The Injury Center is working toward a vision of “no lives lost to suicide” by prioritizing data, science, action, and collaboration.
- People of any age, race, ethnicity, or sex can experience suicide risk, but certain groups have substantially higher rates of suicide.
- Our Comprehensive Suicide Prevention program aims to reduce suicide among higher risk groups like middle-age adults, youth and young adults, LGBTQ+ persons, veterans, and tribal communities.
- Timely data can save lives. We fund 10 states to collect near-real time data from emergency departments on suicidal thoughts and suicide attempts. These data have helped states respond to suicide clusters, track trends in suicidal behavior among adolescents, and monitor the impacts of COVID-19.
The Injury Center works with partners at other federal agencies, public health oﬃcials at the state and local level across the United States, researchers and research institutions, and communities to promote eﬀective public health solutions to injury and violence and prevent harm in the ﬁrst place. The Injury Center also provides information and tools to individuals and communities so they can support change at home.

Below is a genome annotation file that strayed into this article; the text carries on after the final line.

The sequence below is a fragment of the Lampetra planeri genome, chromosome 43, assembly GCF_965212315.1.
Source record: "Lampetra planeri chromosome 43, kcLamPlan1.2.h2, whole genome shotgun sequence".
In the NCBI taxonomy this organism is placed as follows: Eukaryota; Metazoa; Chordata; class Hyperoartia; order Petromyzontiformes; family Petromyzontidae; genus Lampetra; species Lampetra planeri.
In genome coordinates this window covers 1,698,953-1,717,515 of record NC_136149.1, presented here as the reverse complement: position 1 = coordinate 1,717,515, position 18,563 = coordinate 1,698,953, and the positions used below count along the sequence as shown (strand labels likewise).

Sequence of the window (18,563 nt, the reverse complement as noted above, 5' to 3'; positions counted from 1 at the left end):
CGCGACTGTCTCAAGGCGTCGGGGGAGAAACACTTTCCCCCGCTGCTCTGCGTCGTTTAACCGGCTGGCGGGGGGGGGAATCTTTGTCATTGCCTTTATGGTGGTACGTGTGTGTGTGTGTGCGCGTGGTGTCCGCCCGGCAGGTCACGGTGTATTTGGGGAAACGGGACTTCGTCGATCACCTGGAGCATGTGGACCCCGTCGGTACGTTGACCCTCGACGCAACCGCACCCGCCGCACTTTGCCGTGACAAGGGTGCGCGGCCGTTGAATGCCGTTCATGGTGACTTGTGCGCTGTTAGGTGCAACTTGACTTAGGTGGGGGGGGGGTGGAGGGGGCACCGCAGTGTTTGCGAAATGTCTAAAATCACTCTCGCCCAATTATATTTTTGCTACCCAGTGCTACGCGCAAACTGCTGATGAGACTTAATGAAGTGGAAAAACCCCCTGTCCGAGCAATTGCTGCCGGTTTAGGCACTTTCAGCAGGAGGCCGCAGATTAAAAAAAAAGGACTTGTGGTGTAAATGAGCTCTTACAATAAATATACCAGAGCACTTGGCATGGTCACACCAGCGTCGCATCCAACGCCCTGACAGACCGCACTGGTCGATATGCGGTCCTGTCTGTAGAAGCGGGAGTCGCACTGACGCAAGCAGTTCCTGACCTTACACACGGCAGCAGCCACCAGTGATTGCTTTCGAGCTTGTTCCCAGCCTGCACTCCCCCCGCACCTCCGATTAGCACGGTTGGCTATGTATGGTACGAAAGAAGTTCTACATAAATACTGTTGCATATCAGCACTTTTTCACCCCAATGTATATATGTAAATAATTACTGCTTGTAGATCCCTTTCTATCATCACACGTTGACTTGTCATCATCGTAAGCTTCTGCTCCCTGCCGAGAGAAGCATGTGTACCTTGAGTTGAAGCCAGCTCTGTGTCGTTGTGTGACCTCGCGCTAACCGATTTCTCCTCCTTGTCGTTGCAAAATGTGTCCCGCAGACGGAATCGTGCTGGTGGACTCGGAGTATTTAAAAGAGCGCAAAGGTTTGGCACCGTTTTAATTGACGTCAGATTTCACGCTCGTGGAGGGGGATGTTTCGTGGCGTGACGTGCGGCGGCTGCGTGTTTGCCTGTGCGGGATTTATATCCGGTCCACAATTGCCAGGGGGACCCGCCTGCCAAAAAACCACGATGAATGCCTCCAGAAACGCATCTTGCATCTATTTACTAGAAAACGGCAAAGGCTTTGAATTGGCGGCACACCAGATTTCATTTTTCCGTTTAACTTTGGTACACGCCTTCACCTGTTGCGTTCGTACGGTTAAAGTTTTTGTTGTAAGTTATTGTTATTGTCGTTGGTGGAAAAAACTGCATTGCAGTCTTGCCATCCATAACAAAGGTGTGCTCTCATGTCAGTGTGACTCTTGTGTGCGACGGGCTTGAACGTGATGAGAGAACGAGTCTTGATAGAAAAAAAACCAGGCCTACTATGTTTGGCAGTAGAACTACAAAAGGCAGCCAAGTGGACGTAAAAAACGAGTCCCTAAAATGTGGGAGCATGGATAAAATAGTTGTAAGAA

- Swedo EA, Aslam MV, Dahlberg LL, et al. Prevalence of Adverse Childhood Experiences Among U.S. Adults — Behavioral Risk Factor Surveillance System, 2011–2020. MMWR Morb Mortal Wkly Rep 2023;72:707–715. DOI: http://dx.doi.org/10.15585/mmwr.mm7226a2
- O’Donnell J, Gladden RM, Mattson CL, Hunter CT, Davis NL. Vital Signs: Characteristics of Drug Overdose Deaths Involving Opioids and Stimulants — 24 States and the District of Columbia, January–June 2019. MMWR Morb Mortal Wkly Rep 2020;69:1189–1197. DOI: http://dx.doi.org/10.15585/mmwr.mm6935a1
- CDC WONDER: Underlying cause of death, 1999–2020. Atlanta, GA: US Department of Health and Human Services, CDC; 2022. https://wonder.cdc.gov/Deaths-by-Underlying-Cause.html